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Two of a Kind 
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Heinlein Nexus
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Post Two of a Kind
Two movies I recently saw struck me as fundamentally alike: The Immortals and Battleship. Now, maybe you're thinking, "Peter's finally lost it," but hear me out. It's a simple proposition: Each one was visually gorgeous and yet the story, characterization, and acting sucked donkey gonads.

The Immortals is so redolent of ancient Greek imagery that you could frame every frame and hang it on the wall; whether or not it is actually accurate in its geography, set design, costuming I do not care because it was a visual delight. It therefore made my teeth itch to endure such juvenile plotting and dialogue. The acting was reminiscent of a high school play. I felt sorry for Jon Hurt being the token veteran actor who had to endure the company of amateurs saddled with lines that would embarrass a pulp author.

Battleship - okay, ignore the nonsensical origin from a board game. Any excuse for a good story will do. Unfortunately we got a bad excuse and a bad story. I could forgive the exploitation of seniors - Cocoon made that work - but not the hyper-aggressive sailors some of whom were so high on their own testosterone they would have been court martialed in any real armed service. It's not that I needed a motivation for the aliens - the one in The War of the Worlds is brief enough to be missed in a blink - but they should at least be consistent in their fighting tactics and not go from invincible to mumbling morons in half an hour. Yet the special effects were first class, the integration of live action and CGI perfect, not a single shot was shied away from out of budget or technological limitations. It made me gnash my itching teeth to think what the directors of some of the best s-f movies of the 50s and 60s would have been able to do with that capability. This movie's token veteran was Liam Neeson, a still-rising talent suffocated by a straitjacket of a part.

Fri Nov 16, 2012 1:37 pm
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Post Re: Two of a Kind
I saw Battleship for free from Verizon because we had a credit for a movie. My ten-year-old wanted to see it. That was about the right level of audience. It was enjoyable eye candy for free. I give the producers major props for figuring out a way to work the board game into the "plot" (such as it was).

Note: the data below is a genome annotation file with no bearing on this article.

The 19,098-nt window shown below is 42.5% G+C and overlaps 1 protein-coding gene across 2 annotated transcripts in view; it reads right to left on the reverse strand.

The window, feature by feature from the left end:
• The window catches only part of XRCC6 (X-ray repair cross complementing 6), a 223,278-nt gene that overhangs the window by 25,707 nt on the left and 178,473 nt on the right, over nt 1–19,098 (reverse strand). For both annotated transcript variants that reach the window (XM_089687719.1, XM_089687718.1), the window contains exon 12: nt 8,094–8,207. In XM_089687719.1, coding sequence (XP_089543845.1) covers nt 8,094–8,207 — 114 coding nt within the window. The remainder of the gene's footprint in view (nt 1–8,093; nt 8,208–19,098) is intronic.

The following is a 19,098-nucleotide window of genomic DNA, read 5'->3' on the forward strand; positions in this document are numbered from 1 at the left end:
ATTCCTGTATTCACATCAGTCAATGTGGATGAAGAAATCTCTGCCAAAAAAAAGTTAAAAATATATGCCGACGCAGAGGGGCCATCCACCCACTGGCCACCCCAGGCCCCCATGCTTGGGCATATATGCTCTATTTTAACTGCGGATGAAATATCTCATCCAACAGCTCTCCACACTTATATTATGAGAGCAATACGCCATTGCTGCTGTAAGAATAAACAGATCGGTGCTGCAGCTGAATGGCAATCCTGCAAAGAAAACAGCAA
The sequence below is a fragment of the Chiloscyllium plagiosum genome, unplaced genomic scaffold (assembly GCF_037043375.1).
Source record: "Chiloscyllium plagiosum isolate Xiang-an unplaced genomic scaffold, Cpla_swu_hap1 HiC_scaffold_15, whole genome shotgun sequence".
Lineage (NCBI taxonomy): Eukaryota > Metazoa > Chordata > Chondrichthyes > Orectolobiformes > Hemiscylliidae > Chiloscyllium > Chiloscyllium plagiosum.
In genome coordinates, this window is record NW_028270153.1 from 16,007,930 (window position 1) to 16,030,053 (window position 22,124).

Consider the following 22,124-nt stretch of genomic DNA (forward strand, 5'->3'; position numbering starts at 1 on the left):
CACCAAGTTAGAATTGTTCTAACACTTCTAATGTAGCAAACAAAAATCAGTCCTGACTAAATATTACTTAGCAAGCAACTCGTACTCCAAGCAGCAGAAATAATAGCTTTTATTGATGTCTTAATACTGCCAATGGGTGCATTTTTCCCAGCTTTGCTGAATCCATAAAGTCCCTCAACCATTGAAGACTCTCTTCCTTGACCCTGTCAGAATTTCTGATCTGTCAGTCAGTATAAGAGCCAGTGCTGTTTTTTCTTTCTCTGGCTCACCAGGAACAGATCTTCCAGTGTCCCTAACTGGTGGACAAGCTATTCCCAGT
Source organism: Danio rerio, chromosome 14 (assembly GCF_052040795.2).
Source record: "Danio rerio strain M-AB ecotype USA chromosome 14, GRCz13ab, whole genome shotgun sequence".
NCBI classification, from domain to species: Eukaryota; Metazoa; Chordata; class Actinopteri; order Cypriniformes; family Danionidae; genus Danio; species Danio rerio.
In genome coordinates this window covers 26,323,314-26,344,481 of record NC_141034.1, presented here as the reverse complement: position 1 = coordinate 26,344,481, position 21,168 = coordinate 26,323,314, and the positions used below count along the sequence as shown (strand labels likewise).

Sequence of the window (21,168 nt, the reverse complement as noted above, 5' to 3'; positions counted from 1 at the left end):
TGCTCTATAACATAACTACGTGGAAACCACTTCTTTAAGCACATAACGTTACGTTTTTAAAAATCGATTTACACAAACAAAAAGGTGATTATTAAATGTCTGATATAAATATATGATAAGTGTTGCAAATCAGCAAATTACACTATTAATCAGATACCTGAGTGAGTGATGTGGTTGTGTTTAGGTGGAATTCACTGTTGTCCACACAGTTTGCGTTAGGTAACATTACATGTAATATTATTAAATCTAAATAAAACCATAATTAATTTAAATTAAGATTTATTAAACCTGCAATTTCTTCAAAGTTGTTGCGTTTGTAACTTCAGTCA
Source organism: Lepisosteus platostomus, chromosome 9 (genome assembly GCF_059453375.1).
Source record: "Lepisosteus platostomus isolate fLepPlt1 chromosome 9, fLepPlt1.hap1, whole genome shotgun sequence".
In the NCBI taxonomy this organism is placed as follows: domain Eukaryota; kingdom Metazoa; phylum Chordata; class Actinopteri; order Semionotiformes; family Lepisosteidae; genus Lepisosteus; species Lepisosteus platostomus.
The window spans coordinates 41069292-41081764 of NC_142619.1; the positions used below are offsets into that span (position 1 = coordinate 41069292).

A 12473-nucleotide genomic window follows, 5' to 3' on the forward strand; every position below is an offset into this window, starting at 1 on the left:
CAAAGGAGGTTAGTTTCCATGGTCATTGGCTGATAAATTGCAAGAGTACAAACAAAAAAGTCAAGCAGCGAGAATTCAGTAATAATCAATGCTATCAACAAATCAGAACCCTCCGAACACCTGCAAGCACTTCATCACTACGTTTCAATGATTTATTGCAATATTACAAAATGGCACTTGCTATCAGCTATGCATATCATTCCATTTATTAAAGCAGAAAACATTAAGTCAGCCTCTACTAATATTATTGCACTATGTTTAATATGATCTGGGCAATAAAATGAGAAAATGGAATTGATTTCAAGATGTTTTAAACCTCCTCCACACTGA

You're right that it could have been much more--I'm pleasantly surprised that it was enjoyable at all.

Mon Nov 19, 2012 7:44 am
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I agree with Peter's basic premise that these are both weak movies that are visually stunning. However, my reactions to them were very different. I actively disliked Immortals. Sure, it was pretty but I did not like the characters and the story made no sense. On the other hand, I enjoyed Battleship quite a lot. It's story was silly in spots but it did kind of make sense and I did like some of the characters. And I really liked seeing the ships in all their glory. The battles were fun as long as you weren't looking for sound military tactics. Sure, it could have been better but I like it. I could watch it again. You could not pay me to watch Immortals again.

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Wed Nov 28, 2012 11:13 am
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Post Re: Two of a Kind
Generally, with films like these, 2012, Transformers I-XVII, etc. we are seeing the peak of mega-CGI for it's own sake. With any luck these will burn out the audience taste for such, and krazy-CGI will devolve to the current-day Roger Cormans.

There are few movies made that don't use CGI - it's now much cheaper to let wild scenery grow outside a window and lay in whatever's supposed to be there instead of constructing an elaborate backset. Some of the films I know that have used CGI in the most subtle and devious ways are some of the best being made.

Wed Nov 28, 2012 6:04 pm
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Post Re: Two of a Kind
I saw Life of Pi last night in 3D, and its use of CGI is stunning, especially the tiger character.

“Don’t believe everything you see on the Internet.” –Abraham Lincoln

Thu Nov 29, 2012 11:43 am
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